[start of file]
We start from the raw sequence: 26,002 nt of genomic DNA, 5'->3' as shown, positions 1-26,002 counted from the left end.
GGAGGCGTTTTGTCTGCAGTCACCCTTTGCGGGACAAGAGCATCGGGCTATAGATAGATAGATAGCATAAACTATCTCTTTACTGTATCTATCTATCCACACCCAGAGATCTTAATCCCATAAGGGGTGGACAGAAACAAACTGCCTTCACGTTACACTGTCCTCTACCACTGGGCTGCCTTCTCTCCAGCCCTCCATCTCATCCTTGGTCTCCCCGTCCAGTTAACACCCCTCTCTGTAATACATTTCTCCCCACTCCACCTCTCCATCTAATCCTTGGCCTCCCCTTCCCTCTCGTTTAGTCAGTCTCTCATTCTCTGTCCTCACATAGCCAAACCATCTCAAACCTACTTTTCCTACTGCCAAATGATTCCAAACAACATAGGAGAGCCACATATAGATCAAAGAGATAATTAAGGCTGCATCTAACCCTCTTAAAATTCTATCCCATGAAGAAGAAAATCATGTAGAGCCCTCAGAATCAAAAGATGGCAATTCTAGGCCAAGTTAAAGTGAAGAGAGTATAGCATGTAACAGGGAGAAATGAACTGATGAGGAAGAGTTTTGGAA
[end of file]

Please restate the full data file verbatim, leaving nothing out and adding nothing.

We start from the raw sequence: 26,002 nt of genomic DNA, 5'->3' as shown, positions 1-26,002 counted from the left end.
GGAGGCGTTTTGTCTGCAGTCACCCTTTGCGGGACAAGAGCATCGGGCTATAGATAGATAGATAGCATAAACTATCTCTTTACTGTATCTATCTATCCACACCCAGAGATCTTAATCCCATAAGGGGTGGACAGAAACAAACTGCCTTCACGTTACACTGTCCTCTACCACTGGGCTGCCTTCTCTCCAGCCCTCCATCTCATCCTTGGTCTCCCCGTCCAGTTAACACCCCTCTCTGTAATACATTTCTCCCCACTCCACCTCTCCATCTAATCCTTGGCCTCCCCTTCCCTCTCGTTTAGTCAGTCTCTCATTCTCTGTCCTCACATAGCCAAACCATCTCAAACCTACTTTTCCTACTGCCAAATGATTCCAAACAACATAGGAGAGCCACATATAGATCAAAGAGATAATTAAGGCTGCATCTAACCCTCTTAAAATTCTATCCCATGAAGAAGAAAATCATGTAGAGCCCTCAGAATCAAAAGATGGCAATTCTAGGCCAAGTTAAAGTGAAGAGAGTATAGCATGTAACAGGGAGAAATGAACTGATGAGGAAGAGTTTTGGAA